Venice is famously not short of tourists, but its newest sight aims to harness the city’s overtourism problem by pointing visitors towards social responsibility.
The Procuratie Vecchie in St. Mark’s Square – one of the most famous buildings in one of the world’s most famous city spaces – has opened to the public for the first time in history.
Built in the early 1500s to hem in the Basilica of St. Mark, creating the square, after an earlier building was destroyed by fire, the building’s 500-foot, Neoclassical façade is one of the most famous images of Venice. Its ground floor porticoes house historical cafes such as Quadri.
Now, for the first time, visitors can access its fourth and final floor, where a permanent exhibition has been installed underneath the sloping beamed roof of the building.
Formerly the headquarters of Italy’s Generali insurance company since 1832, the building has undergone a five-year renovation headed by architect David Chipperfield.
While Generali has retained offices on the frescoed second floor of the building, and will rent out the third (including for exhibitions, which will be open to the public), the fourth will become the headquarters of The Human Safety Net, a project that helps at-risk people and families, including refugees.
Part of that is a hi-tech exhibition of the kind that is rarely seen in Venice. Instead of covering history or art, “The World of Potential” looks at social skills via technology. The hands-on exhibits, designed to instil thoughtfulness and empathy in visitors, include teamwork games, and one exercise in which visitors can raise a ball into the air solely by the power of concentration.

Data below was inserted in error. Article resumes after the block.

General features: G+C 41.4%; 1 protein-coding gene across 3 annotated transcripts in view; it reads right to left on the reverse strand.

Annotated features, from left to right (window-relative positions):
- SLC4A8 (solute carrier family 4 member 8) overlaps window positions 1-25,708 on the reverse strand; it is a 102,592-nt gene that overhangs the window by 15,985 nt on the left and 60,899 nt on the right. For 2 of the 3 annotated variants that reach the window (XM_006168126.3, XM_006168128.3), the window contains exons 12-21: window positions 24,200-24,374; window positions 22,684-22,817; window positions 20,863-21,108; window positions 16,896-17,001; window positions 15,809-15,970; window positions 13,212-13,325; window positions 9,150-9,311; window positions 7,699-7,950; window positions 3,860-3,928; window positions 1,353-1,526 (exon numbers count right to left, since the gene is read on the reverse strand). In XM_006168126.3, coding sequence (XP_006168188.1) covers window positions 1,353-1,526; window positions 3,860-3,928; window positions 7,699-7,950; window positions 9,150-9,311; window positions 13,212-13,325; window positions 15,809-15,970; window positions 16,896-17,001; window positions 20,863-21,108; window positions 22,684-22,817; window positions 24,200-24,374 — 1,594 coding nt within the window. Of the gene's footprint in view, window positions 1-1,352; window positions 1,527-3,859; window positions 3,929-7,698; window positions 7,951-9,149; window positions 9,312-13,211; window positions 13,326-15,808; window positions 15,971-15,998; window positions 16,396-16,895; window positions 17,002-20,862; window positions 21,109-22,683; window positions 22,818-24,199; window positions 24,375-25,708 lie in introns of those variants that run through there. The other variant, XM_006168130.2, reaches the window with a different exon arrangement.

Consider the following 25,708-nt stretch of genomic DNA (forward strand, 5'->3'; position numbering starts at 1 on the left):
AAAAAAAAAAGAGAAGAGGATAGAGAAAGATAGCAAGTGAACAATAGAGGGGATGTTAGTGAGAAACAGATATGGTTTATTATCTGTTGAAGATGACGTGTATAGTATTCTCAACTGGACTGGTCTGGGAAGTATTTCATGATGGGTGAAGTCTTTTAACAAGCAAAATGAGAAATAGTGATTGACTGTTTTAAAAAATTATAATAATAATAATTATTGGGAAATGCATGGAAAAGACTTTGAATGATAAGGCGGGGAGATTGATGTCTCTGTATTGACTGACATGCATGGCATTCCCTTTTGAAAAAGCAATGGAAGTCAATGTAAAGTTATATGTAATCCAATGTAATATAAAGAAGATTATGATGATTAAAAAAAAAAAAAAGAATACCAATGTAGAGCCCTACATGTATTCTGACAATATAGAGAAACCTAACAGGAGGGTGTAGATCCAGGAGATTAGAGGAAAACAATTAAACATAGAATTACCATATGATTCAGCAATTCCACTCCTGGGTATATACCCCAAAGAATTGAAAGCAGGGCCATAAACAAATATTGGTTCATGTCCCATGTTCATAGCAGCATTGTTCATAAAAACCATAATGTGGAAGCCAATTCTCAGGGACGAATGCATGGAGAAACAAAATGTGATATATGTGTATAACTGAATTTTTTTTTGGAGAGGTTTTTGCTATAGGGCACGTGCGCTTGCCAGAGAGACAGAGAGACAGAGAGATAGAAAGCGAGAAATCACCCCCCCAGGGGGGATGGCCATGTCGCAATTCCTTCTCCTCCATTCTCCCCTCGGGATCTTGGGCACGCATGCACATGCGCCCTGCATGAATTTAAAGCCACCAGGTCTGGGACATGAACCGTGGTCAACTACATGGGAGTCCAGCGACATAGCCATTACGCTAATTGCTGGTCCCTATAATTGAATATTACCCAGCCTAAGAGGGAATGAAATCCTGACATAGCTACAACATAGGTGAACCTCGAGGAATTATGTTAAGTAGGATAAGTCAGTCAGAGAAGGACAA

Of course, this being Venice, there are views a-gogo. Buying a ticket for the exhibition (half of which goes to The Human Safety Net) also nets visitor access to the fourth-floor café, which has two roof terraces pointing straight towards the domes of St. Mark’s Basilica and the famous campanile (bell tower). The terraces don’t have views of the square, as they are below the roof line of the building. However, the top floor rooms have windows looking onto the area which Napoleon is said to have called “the drawing room of Europe.”
The space itself is perhaps the most interesting project. Chipperfield’s renovation has turned the abandoned attic level into a vast series of interconnected rooms, with stone-clad archways interlacing them the whole way along.
There will also be coworking and meeting spaces on the top floor, though those will not be open to the public, or to locals, but used by companies and NGOs coming to spend time in Venice. The café will only be open to exhibition-goers.
Generali previously bankrolled the redevelopment of the Royal Gardens, a popular place to sit between St. Mark’s Square and the waterfront.